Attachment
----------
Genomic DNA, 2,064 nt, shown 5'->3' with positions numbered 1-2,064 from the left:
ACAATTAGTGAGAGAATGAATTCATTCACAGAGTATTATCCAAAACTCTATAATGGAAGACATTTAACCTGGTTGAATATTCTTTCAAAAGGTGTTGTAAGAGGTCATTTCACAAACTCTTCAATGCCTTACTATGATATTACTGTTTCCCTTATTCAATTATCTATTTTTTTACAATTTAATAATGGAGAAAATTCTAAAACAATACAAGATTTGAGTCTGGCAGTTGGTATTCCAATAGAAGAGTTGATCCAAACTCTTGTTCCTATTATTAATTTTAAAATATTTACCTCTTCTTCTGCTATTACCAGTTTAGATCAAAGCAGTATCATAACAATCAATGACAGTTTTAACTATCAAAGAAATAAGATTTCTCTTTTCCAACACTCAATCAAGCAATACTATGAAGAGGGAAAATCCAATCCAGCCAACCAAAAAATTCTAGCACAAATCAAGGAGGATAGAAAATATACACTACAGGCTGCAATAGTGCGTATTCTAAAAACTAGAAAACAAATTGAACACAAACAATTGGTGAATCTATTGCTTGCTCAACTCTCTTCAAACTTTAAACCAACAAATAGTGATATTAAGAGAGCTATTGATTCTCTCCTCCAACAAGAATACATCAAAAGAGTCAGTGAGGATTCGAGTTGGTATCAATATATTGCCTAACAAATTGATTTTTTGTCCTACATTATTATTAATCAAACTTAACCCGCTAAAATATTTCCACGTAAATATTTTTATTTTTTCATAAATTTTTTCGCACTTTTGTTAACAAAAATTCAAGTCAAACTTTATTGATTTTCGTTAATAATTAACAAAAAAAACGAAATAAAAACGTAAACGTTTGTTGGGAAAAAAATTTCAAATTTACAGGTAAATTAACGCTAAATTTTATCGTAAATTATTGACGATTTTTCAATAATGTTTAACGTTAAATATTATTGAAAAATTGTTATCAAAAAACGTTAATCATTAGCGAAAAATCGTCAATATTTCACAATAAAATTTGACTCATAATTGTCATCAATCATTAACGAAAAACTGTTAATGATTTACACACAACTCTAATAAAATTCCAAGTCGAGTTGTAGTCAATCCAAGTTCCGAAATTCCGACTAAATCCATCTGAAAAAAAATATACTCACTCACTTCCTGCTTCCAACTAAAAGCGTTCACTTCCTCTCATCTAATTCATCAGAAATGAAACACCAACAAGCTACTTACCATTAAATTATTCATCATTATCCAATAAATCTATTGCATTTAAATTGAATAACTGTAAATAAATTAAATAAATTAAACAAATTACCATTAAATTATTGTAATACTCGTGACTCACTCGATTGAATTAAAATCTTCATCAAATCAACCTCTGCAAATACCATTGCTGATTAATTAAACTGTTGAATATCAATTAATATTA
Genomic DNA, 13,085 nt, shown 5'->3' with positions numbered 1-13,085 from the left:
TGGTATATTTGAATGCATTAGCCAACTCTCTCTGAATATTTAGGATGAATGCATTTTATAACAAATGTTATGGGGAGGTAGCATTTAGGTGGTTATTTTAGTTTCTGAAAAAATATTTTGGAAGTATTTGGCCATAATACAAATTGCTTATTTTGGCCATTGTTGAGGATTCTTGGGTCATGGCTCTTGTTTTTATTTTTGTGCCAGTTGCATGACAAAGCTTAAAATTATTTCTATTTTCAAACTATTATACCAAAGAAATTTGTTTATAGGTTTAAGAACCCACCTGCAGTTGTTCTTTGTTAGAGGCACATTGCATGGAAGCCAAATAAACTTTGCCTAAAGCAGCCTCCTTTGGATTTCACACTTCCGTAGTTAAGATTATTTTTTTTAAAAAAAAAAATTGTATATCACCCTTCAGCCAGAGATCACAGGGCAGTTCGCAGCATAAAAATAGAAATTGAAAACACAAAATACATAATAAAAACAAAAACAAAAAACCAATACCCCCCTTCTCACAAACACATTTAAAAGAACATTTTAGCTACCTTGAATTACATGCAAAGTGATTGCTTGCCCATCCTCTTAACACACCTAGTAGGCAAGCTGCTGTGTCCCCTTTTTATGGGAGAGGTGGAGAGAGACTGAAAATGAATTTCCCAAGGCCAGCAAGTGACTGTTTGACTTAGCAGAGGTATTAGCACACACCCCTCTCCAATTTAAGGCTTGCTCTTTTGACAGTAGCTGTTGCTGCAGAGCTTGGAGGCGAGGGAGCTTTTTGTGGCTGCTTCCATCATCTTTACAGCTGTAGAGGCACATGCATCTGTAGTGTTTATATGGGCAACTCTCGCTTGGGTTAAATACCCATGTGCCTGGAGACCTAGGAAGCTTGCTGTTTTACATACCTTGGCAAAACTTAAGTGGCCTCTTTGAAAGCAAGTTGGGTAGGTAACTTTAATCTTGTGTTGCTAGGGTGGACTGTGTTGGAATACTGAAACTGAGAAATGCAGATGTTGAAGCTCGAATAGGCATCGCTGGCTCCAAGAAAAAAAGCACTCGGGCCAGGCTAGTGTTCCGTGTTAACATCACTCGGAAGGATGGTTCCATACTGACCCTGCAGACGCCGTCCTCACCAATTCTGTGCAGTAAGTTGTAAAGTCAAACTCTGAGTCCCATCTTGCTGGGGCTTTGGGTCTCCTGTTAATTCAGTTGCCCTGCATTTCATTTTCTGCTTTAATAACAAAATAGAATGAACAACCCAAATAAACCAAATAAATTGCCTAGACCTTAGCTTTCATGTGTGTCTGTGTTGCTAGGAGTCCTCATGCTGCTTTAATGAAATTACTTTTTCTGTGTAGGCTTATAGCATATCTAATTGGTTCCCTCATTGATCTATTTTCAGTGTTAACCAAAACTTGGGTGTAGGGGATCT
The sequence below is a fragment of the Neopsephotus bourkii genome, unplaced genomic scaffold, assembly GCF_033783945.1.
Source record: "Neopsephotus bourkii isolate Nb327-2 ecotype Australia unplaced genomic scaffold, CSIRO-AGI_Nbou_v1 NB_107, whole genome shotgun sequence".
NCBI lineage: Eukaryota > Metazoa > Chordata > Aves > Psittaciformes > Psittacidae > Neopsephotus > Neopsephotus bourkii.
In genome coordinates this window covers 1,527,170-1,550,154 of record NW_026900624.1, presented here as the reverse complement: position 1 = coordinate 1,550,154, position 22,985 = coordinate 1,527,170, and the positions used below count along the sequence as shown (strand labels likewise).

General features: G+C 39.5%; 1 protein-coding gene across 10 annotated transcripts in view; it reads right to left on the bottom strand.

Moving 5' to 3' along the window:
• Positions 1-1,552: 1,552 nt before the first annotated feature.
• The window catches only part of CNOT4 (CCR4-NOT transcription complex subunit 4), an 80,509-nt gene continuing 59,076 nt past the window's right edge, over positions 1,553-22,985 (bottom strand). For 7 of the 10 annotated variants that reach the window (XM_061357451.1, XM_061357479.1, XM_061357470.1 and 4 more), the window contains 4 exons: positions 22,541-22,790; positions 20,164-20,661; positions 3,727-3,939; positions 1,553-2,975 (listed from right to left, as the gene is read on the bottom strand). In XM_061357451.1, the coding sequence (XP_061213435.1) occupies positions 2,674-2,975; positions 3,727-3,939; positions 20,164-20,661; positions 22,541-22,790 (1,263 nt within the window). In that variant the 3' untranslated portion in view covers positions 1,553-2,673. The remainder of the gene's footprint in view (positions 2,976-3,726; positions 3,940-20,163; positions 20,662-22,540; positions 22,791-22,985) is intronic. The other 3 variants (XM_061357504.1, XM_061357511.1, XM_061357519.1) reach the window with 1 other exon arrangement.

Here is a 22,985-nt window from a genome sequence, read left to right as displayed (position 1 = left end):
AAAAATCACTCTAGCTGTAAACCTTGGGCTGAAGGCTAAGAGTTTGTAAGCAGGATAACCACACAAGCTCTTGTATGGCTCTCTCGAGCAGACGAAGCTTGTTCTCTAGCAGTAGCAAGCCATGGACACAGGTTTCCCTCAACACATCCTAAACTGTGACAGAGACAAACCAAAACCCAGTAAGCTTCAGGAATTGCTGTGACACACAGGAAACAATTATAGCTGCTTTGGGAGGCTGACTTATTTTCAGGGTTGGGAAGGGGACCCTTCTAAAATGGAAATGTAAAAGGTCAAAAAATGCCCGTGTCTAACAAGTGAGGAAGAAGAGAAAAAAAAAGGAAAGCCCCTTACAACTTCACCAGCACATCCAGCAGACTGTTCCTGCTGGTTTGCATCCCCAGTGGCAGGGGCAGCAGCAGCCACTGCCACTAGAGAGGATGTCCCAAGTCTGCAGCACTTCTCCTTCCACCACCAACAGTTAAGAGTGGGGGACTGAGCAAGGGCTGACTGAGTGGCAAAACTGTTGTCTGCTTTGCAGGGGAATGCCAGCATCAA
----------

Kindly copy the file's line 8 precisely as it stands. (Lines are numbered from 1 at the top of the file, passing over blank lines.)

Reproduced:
In genome coordinates this window covers 1,527,170-1,550,154 of record NW_026900624.1, presented here as the reverse complement: position 1 = coordinate 1,550,154, position 22,985 = coordinate 1,527,170, and the positions used below count along the sequence as shown (strand labels likewise).